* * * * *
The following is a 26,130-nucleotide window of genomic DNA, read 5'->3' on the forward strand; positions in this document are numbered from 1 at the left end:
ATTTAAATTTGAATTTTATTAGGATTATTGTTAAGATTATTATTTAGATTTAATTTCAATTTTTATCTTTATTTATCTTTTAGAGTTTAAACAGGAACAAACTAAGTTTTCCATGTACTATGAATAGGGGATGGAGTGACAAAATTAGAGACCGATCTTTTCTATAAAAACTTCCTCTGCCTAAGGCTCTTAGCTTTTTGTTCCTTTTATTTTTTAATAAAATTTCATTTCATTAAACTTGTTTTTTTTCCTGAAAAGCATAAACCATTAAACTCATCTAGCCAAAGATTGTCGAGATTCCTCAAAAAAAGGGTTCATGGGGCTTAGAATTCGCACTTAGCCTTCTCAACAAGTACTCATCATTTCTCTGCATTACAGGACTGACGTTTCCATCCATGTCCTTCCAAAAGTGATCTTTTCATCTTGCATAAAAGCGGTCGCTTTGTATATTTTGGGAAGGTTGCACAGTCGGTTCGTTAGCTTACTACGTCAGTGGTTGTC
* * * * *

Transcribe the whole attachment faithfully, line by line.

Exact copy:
The following is a 26,130-nucleotide window of genomic DNA, read 5'->3' on the forward strand; positions in this document are numbered from 1 at the left end:
ATTTAAATTTGAATTTTATTAGGATTATTGTTAAGATTATTATTTAGATTTAATTTCAATTTTTATCTTTATTTATCTTTTAGAGTTTAAACAGGAACAAACTAAGTTTTCCATGTACTATGAATAGGGGATGGAGTGACAAAATTAGAGACCGATCTTTTCTATAAAAACTTCCTCTGCCTAAGGCTCTTAGCTTTTTGTTCCTTTTATTTTTTAATAAAATTTCATTTCATTAAACTTGTTTTTTTTCCTGAAAAGCATAAACCATTAAACTCATCTAGCCAAAGATTGTCGAGATTCCTCAAAAAAAGGGTTCATGGGGCTTAGAATTCGCACTTAGCCTTCTCAACAAGTACTCATCATTTCTCTGCATTACAGGACTGACGTTTCCATCCATGTCCTTCCAAAAGTGATCTTTTCATCTTGCATAAAAGCGGTCGCTTTGTATATTTTGGGAAGGTTGCACAGTCGGTTCGTTAGCTTACTACGTCAGTGGTTGTC